For ladies planning on visiting India, skirts and dresses will have to be saved for a trip elsewhere, as India's Tourism Minister, Mahesh Sharma has advised women against wearing such clothes in the country, supposedly "for their own safety".

According to Yahoo! Style, India provides foreign travelers with a welcome kit, that includes includes dos and don'ts and other safety guidelines. Introduced last year, the kit says, "Some parts of India, particularly the smaller towns and villages, still have traditional styles of dressing. Do find out about local customs and traditions or concerned authorities before visiting such places."

The kit states such advisories such as not wearing skirts and dresses in the country, or not walking alone at night.

These safety advisories follow the many cases of unreported rape in the country, as well as high profile cases like the Delhi medical student raped and murdered in 2012, and even grievances against foreigners, such as the 52 year old Danish tourist raped by five men in New Delhi, and a Japanese woman raped and held prisoner by five men, one being her tour guide.

Although the advisory is supposedly a call towards India's conservative society, Brown Girl Magazine says that the problem is "insidious and complex". Sonali Kudva says, "So every time I put clothes on my body, it's not me that makes the decision on how I should look, butsociety, the law, my religious tenets and those around me. And this is a global problem, not one specific to India."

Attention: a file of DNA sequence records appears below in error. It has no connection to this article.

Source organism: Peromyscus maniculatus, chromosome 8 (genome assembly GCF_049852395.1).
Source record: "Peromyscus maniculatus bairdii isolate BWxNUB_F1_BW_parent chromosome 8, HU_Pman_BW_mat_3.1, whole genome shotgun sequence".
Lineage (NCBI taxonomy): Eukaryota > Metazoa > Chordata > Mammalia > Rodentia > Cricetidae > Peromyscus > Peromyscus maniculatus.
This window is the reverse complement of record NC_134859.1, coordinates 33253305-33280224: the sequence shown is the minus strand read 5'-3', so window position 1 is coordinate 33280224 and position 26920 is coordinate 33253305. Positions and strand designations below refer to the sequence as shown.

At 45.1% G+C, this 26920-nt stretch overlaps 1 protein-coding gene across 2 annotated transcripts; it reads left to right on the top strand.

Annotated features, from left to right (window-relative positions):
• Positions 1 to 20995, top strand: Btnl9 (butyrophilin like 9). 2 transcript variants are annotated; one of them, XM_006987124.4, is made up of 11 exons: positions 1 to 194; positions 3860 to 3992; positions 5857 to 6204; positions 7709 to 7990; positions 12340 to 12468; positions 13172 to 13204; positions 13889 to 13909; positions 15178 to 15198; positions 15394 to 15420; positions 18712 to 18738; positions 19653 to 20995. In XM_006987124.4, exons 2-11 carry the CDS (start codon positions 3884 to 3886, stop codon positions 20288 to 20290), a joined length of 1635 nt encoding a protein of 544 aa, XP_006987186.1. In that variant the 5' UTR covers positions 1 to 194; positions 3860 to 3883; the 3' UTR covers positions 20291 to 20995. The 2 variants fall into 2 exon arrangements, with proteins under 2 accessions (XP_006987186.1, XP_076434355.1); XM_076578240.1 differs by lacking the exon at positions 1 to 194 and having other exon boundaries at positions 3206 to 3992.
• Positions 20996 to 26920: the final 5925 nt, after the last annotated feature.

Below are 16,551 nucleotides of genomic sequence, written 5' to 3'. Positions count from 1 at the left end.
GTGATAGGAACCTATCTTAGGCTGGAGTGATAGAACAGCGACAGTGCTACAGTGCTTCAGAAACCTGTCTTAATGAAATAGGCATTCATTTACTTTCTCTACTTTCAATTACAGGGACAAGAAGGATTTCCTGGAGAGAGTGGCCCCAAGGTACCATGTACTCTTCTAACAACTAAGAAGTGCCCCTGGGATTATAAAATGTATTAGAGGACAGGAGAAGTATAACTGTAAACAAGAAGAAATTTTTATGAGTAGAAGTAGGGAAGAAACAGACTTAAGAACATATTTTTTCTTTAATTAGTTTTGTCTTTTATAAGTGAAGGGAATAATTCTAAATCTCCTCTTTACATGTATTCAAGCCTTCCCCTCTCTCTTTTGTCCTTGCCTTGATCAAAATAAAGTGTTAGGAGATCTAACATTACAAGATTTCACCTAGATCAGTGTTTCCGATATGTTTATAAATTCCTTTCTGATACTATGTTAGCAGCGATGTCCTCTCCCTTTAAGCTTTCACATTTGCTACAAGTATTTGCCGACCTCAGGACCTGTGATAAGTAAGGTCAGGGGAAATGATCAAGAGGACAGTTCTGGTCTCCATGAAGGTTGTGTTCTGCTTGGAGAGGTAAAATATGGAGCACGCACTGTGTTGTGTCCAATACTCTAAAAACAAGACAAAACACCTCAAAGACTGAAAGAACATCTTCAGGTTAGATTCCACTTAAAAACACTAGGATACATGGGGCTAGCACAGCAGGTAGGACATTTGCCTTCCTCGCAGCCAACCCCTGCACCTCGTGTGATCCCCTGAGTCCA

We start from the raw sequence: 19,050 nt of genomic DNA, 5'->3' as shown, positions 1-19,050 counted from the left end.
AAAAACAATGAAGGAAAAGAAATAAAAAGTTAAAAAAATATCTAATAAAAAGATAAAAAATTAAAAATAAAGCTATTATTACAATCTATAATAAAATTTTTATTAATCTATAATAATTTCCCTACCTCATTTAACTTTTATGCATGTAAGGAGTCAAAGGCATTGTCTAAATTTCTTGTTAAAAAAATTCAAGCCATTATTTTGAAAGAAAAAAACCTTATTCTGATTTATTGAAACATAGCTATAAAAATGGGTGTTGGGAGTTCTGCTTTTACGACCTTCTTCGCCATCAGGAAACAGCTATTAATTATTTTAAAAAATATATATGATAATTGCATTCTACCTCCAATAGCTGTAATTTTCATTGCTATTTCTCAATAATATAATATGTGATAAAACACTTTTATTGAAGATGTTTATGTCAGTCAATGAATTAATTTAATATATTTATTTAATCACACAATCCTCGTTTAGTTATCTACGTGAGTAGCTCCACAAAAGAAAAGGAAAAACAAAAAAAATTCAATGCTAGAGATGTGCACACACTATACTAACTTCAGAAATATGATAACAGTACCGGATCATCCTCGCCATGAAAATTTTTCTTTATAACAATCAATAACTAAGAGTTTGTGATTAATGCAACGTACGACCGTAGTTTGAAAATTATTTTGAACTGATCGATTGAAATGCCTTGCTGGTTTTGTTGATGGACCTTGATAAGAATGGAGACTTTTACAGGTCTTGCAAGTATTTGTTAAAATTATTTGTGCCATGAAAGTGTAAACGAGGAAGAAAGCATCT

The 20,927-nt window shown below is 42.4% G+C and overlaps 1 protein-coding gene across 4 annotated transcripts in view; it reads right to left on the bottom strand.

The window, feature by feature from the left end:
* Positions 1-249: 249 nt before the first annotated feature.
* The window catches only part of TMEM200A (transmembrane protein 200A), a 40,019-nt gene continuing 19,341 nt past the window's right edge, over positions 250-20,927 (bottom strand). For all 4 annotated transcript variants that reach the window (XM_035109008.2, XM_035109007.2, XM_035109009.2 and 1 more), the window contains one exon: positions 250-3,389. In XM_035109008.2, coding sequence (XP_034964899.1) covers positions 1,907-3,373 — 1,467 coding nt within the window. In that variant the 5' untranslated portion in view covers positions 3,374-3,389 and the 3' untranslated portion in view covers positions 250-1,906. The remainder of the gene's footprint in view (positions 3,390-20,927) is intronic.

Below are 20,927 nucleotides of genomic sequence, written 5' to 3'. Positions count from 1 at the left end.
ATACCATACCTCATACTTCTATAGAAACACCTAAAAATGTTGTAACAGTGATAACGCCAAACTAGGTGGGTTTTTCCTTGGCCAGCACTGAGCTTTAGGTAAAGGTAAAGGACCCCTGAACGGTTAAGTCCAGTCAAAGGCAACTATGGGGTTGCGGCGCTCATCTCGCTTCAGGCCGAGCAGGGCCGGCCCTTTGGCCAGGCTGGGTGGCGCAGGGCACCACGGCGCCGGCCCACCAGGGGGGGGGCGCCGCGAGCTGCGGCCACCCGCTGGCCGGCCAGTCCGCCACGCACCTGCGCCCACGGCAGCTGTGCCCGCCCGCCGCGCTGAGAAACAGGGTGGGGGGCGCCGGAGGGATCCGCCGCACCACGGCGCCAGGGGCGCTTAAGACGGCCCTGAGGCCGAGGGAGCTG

Another supposedly liberal country on fire for such misogynistic rules is France, who banned the burkini (a burka-burkini worn by Muslim women at the beach), supposedly as a security measure.

Other countries who have been notorious for years for such dress codes are the UAE, Turkey and Oman, with an advisory via the US Bureau of Consular Affairs reading, "Be sensitive to Islamic culture and do not wear sleeveless shirts, halter-tops, or shorts. Only wear athletic clothing in public when engaged in sports activities."

The strictest by far is Iran, whose Bureau of Consular Affairs dictates what women travelers must wear a headscarf and long jacket, and even cover up the whole body at religious sites. Qatar's Islamic Culture Center has also started campaigning tourists to dress modestly, in preparation for their 2022 World Cup.